A serviceable place holder while we await more from this talented artist.




A New Yorker cartoonist gathers more than 500 of her pieces from that magazine, other publications, and Instagram.

Though she has been writing and drawing for years, Finck experienced a breakthrough of sorts with her impressively multilayered graphic memoir, Passing for Human (2018). Here, the author provides one or two simple sketches or lists per page, ranging across such sections as “Love and Dating,” “Gender Politics and Politics in General,” “Animals,” “Art & Myth-Making,” and “Time, Space, and How to Navigate Them.” As with many collections of cartoons from illustrators, comedians, or other artists, the quality here varies widely. Further culling would have been welcome (especially in the “Notes to Self” section, which many readers may skim); some of the cartoons feel rushed or even unfinished. However, when she hits, Finck is incisive in her observations of modern life—e.g., two nearly identical sketches of someone typing on their phone; one caption says “Work,” and the other says “Fun.” While Finck is certainly in line with Roz Chast when it comes to expressing anxiety and neurosis (“Can everyone else stop doing anything while I figure out what’s paralyzing me?”) in an approachable, even appealing manner, Finck is also sharp in her exposures of hypocrisy and double standards, especially when it comes to gender relations—e.g., an old man and old woman standing side by side, and the caption under the woman reads, “Too old to been seen as sexual,” while under the man, “Too old to be blamed for hitting on everyone.” Or a woman saying to a man, “I don’t want your last name. Can I have your sense of entitlement instead?” As a two-color paperback, the book should serve well as a holiday gift for fans of Chast, New Yorker cartoons, and droll humor delivered in bite-size chunks.

A serviceable place holder while we await more from this talented artist.

Pub Date: Sept. 24, 2019

ISBN: 978-1-984801-51-7

Page Count: 416

Publisher: Random House

Review Posted Online: July 14, 2019

Kirkus Reviews Issue: Aug. 1, 2019

Did you like this book?

No Comments Yet


With this detailed, versatile cookbook, readers can finally make Momofuku Milk Bar’s inventive, decadent desserts at home, or see what they’ve been missing.

In this successor to the Momofuku cookbook, Momofuku Milk Bar’s pastry chef hands over the keys to the restaurant group’s snack-food–based treats, which have had people lining up outside the door of the Manhattan bakery since it opened. The James Beard Award–nominated Tosi spares no detail, providing origin stories for her popular cookies, pies and ice-cream flavors. The recipes are meticulously outlined, with added tips on how to experiment with their format. After “understanding how we laid out this cookbook…you will be one of us,” writes the author. Still, it’s a bit more sophisticated than the typical Betty Crocker fare. In addition to a healthy stock of pretzels, cornflakes and, of course, milk powder, some recipes require readers to have feuilletine and citric acid handy, to perfect the art of quenelling. Acolytes should invest in a scale, thanks to Tosi’s preference of grams (“freedom measurements,” as the friendlier cups and spoons are called, are provided, but heavily frowned upon)—though it’s hard to be too pretentious when one of your main ingredients is Fruity Pebbles. A refreshing, youthful cookbook that will have readers happily indulging in a rising pastry-chef star’s widely appealing treats.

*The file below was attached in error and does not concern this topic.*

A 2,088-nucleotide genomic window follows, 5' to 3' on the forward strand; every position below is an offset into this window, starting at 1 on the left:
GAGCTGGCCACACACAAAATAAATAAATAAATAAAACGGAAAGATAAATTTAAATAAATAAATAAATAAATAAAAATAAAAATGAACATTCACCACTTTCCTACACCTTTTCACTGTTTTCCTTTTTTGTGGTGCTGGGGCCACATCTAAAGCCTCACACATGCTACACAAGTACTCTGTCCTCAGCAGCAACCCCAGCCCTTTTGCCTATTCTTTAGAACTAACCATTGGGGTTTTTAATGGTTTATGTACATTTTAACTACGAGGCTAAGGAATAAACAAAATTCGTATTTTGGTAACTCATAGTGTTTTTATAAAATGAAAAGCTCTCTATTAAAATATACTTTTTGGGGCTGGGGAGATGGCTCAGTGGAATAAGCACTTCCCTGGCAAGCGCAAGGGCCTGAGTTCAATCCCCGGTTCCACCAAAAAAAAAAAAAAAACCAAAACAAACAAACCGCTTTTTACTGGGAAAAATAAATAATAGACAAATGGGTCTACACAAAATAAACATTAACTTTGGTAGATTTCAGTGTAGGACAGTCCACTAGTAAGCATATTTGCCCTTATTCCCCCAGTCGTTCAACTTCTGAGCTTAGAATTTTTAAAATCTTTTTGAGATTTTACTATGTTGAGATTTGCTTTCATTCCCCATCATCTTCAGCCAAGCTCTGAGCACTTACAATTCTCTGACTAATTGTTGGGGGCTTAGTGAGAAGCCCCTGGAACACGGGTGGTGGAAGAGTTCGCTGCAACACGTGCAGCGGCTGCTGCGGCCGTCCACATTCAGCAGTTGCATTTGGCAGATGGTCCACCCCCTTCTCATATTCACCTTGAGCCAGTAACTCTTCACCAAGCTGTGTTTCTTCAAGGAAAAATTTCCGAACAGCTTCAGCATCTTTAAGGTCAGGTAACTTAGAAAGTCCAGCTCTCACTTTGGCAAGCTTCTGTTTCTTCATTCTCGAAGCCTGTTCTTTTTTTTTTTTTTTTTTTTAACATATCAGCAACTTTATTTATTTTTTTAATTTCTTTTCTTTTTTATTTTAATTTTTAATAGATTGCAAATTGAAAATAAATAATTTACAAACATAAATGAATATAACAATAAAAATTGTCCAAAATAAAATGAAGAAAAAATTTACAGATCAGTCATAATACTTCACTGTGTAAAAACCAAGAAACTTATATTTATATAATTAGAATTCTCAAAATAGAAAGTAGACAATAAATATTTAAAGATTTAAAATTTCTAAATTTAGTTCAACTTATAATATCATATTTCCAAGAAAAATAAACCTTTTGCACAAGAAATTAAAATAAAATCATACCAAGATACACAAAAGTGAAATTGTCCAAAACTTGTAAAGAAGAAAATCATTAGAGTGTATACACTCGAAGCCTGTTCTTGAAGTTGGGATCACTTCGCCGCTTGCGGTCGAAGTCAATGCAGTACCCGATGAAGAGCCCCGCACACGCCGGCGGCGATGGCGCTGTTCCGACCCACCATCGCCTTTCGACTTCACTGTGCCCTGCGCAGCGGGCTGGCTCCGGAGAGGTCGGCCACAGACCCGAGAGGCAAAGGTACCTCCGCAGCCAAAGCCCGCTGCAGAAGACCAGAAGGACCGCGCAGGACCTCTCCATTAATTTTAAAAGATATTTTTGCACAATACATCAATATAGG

Pub Date: Oct. 25, 2011

ISBN: 978-0-307-72049-8

Page Count: 256

Publisher: Clarkson Potter

Review Posted Online: Jan. 13, 2012

Kirkus Reviews Issue: Oct. 15, 2011

Did you like this book?

No Comments Yet

Analyzing his craft, a careful craftsman urges with Thoreauvian conviction that writers should simplify, simplify, simplify.


New York Times columnist and editorial board member delivers a slim book for aspiring writers, offering saws and sense, wisdom and waggery, biases and biting sarcasm.

Klinkenborg (Timothy; or, Notes of an Abject Reptile, 2006), who’s taught for decades, endeavors to keep things simple in his prose, and he urges other writers to do the same. (Note: He despises abuses of the word as, as he continually reminds readers.) In the early sections, the author ignores traditional paragraphing so that the text resembles a long free-verse poem. He urges readers to use short, clear sentences and to make sure each one is healthy before moving on; notes that it’s acceptable to start sentences with and and but; sees benefits in diagramming sentences; stresses that all writing is revision; periodically blasts the formulaic writing that many (most?) students learn in school; argues that knowing where you’re headed before you begin might be good for a vacation, but not for a piece of writing; and believes that writers must trust readers more, and trust themselves. Most of Klinkenborg’s advice is neither radical nor especially profound (“Turn to the poets. / Learn from them”), and the text suffers from a corrosive fallacy: that if his strategies work for him they will work for all. The final fifth of the text includes some passages from writers he admires (McPhee, Oates, Cheever) and some of his students’ awkward sentences, which he treats analytically but sometimes with a surprising sarcasm that veers near meanness. He includes examples of students’ dangling modifiers, malapropisms, errors of pronoun agreement, wordiness and other mistakes.

Analyzing his craft, a careful craftsman urges with Thoreauvian conviction that writers should simplify, simplify, simplify.

Pub Date: Aug. 7, 2012

ISBN: 978-0-307-26634-7

Page Count: 224

Publisher: Knopf

Review Posted Online: May 14, 2012

Kirkus Reviews Issue: June 15, 2012

Did you like this book?